Local view: Why restore the NorShor?The NorShor Theatre is not only at the center of our city; for many of us, it is the heart of our community. As with any centenarian, it has led a complex life, some of it prosperous and parts of it tumultuous. But by all accounts, it has been a legendary journey.
By: Gary Doty, Marcia Doty, Jerry Peterson and Tim Meininger, for the News Tribune
The NorShor Theatre is not only at the center of our city; for many of us, it is the heart of our community. As with any centenarian, it has led a complex life, some of it prosperous and parts of it tumultuous. But by all accounts, it has been a legendary journey.
For generations, the NorShor stood sentinel on Superior Street, serving the region and its residents in countless ways. Once wrapped in splendor, it now sits in a sorry state. No question: Our treasured landmark — and our community — deserves better.
We are not in this effort to restore and renovate the NorShor just for nostalgia. It is easy to get swept up with romantic notions of all this building was and can be (noble motivations though they are). But most importantly, its revitalization makes good economic sense.
A restored NorShor will bring innovative growth and development to Duluth. As a new arts center — offering a state-of-the-art facility to local, regional and national performers — the new NorShor will be a cornerstone in the burgeoning arts scene. It will offer a much-needed, mid-sized performance venue and a historic special-events facility unlike anything else in our city.
While we are excited about the prospects, we are even more encouraged that recent studies and communities across the country support our suspicions that the arts are good for business. From designing and printing programs to providing stable salaries for staff and artists, and from patrons dining before or after a show to paying their babysitters at evening’s end, the financial impacts reach far and wide across all sectors of our community.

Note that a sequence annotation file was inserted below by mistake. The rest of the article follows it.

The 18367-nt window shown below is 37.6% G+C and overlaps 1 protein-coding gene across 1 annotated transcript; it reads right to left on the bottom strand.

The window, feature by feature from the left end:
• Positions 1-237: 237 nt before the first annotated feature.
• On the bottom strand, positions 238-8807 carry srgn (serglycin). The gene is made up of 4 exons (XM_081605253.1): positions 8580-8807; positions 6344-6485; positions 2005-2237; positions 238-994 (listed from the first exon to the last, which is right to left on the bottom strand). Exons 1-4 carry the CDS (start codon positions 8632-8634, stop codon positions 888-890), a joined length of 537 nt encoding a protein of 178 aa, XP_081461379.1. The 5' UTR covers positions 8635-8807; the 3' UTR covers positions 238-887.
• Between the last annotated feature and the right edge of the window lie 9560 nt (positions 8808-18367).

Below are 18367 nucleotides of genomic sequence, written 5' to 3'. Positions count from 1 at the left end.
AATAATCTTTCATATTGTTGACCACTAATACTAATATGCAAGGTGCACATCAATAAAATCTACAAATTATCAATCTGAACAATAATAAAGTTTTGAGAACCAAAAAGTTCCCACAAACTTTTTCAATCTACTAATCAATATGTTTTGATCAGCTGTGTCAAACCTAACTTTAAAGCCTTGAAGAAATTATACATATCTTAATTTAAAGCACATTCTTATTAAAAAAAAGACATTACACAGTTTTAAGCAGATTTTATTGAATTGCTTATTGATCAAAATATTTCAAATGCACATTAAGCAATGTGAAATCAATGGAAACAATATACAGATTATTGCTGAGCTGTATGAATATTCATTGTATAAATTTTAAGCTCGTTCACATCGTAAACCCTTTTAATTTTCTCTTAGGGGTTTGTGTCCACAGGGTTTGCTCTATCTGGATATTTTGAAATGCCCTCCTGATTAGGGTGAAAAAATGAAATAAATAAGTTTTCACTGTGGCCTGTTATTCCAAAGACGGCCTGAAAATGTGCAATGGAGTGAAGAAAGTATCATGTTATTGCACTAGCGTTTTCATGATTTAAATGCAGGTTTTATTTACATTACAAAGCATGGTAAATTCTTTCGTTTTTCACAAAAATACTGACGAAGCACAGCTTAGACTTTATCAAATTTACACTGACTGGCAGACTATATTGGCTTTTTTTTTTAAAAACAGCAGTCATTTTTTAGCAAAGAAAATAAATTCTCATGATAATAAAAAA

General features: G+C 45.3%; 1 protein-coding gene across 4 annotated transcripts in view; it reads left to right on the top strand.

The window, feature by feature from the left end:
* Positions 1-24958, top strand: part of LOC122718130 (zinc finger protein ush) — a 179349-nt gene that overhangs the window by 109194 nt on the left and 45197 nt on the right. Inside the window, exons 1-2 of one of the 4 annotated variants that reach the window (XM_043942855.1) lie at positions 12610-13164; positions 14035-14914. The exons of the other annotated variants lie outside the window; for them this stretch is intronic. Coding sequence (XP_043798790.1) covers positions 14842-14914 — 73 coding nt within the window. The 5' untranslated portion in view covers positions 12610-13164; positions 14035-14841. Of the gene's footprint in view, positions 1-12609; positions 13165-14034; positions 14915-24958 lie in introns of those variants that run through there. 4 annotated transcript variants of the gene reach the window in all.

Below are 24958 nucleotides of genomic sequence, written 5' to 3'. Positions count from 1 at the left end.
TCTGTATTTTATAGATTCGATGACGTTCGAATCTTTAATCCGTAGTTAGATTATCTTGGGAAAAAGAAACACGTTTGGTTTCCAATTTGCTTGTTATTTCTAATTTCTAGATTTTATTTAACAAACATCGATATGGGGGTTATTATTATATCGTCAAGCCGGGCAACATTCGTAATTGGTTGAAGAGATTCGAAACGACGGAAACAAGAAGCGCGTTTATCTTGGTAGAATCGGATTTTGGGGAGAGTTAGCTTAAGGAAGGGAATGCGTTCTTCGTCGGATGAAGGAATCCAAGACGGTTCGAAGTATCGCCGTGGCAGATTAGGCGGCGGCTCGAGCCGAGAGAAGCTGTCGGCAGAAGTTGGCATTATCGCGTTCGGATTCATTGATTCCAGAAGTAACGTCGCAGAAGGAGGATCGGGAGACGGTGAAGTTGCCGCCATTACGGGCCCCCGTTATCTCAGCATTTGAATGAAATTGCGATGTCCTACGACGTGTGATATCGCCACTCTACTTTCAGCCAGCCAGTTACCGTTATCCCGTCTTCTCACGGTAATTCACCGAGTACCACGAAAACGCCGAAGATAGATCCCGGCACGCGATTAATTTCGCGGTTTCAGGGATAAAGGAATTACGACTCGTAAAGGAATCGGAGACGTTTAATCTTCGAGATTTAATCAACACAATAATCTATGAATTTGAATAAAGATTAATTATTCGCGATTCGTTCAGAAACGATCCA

When a cultural event is not happening in a community, nearly half of those asked in a 2012 survey said they would travel to a different community to attend a similar event. If a community fails to provide a variety of artistic and cultural experiences, people — and their discretionary spending — go elsewhere, according to Americans for the Arts and its “Arts & Economic Prosperity IV” summary report.
When a community attracts non-local arts, attendees and cultural tourists, it garners significant economic benefit. Arts and culture are proven magnets for travelers and their money. They spend more than other travelers, are more likely to stay overnight, and are more likely to spend $1,000 or more during a stay, Americans for the Arts determined.
When you add it up: Far-reaching economic impact, a destination for tourists and the restoration of a beloved building, there are so many ways a restored NorShor strengthens our community. A place to create new memories? Wonderful. Building a more vibrant city? Even better.
The NorShor’s time has come. Its best years are ahead. With Sherman Associates and the Duluth Playhouse as partners at the helm, we are confident in the vision, wherewithal and experience for a successful restoration.
And we recognize for this to truly be a theater for the community it needs to be a theater transformed by the community. As such, we are pleased to play our part in returning the NorShor Theatre to its respected role in our city and all that the restoration will bring.
Gary Doty, Marcia Doty, Jerry Peterson and Tim Meininger are members of the NorShor Theatre Steering Committee, which was created by the Duluth Playhouse to raise $2 million for the historic theater’s renovation.